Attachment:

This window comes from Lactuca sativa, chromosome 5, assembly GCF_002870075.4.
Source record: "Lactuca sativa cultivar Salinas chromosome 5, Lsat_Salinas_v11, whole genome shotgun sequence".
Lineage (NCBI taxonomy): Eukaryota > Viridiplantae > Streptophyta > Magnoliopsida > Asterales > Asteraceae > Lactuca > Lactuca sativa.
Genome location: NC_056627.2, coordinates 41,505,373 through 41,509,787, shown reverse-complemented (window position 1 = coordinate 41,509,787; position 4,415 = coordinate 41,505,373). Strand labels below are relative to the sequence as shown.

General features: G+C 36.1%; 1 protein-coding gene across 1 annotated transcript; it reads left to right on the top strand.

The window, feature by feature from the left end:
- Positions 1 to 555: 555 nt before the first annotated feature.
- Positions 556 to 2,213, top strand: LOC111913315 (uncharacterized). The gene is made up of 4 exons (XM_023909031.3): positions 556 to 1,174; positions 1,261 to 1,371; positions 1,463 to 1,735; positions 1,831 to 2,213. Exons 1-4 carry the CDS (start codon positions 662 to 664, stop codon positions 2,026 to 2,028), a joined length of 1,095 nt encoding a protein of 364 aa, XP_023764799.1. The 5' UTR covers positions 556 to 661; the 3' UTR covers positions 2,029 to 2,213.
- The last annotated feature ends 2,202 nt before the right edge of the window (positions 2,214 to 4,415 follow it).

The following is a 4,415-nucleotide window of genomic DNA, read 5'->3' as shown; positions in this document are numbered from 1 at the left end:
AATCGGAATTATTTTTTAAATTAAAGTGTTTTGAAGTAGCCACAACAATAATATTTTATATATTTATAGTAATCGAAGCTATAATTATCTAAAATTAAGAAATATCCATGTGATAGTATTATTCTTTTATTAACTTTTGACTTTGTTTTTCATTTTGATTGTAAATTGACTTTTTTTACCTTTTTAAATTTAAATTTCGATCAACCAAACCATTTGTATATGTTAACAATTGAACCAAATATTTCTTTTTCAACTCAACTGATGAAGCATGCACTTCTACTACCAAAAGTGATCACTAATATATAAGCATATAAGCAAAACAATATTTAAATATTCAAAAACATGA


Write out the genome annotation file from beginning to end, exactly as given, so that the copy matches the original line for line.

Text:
This window comes from Lactuca sativa, chromosome 5, assembly GCF_002870075.4.
Source record: "Lactuca sativa cultivar Salinas chromosome 5, Lsat_Salinas_v11, whole genome shotgun sequence".
Lineage (NCBI taxonomy): Eukaryota > Viridiplantae > Streptophyta > Magnoliopsida > Asterales > Asteraceae > Lactuca > Lactuca sativa.
Genome location: NC_056627.2, coordinates 41,505,373 through 41,509,787, shown reverse-complemented (window position 1 = coordinate 41,509,787; position 4,415 = coordinate 41,505,373). Strand labels below are relative to the sequence as shown.

General features: G+C 36.1%; 1 protein-coding gene across 1 annotated transcript; it reads left to right on the top strand.

The window, feature by feature from the left end:
- Positions 1 to 555: 555 nt before the first annotated feature.
- Positions 556 to 2,213, top strand: LOC111913315 (uncharacterized). The gene is made up of 4 exons (XM_023909031.3): positions 556 to 1,174; positions 1,261 to 1,371; positions 1,463 to 1,735; positions 1,831 to 2,213. Exons 1-4 carry the CDS (start codon positions 662 to 664, stop codon positions 2,026 to 2,028), a joined length of 1,095 nt encoding a protein of 364 aa, XP_023764799.1. The 5' UTR covers positions 556 to 661; the 3' UTR covers positions 2,029 to 2,213.
- The last annotated feature ends 2,202 nt before the right edge of the window (positions 2,214 to 4,415 follow it).

The following is a 4,415-nucleotide window of genomic DNA, read 5'->3' as shown; positions in this document are numbered from 1 at the left end:
AATCGGAATTATTTTTTAAATTAAAGTGTTTTGAAGTAGCCACAACAATAATATTTTATATATTTATAGTAATCGAAGCTATAATTATCTAAAATTAAGAAATATCCATGTGATAGTATTATTCTTTTATTAACTTTTGACTTTGTTTTTCATTTTGATTGTAAATTGACTTTTTTTACCTTTTTAAATTTAAATTTCGATCAACCAAACCATTTGTATATGTTAACAATTGAACCAAATATTTCTTTTTCAACTCAACTGATGAAGCATGCACTTCTACTACCAAAAGTGATCACTAATATATAAGCATATAAGCAAAACAATATTTAAATATTCAAAAACATGA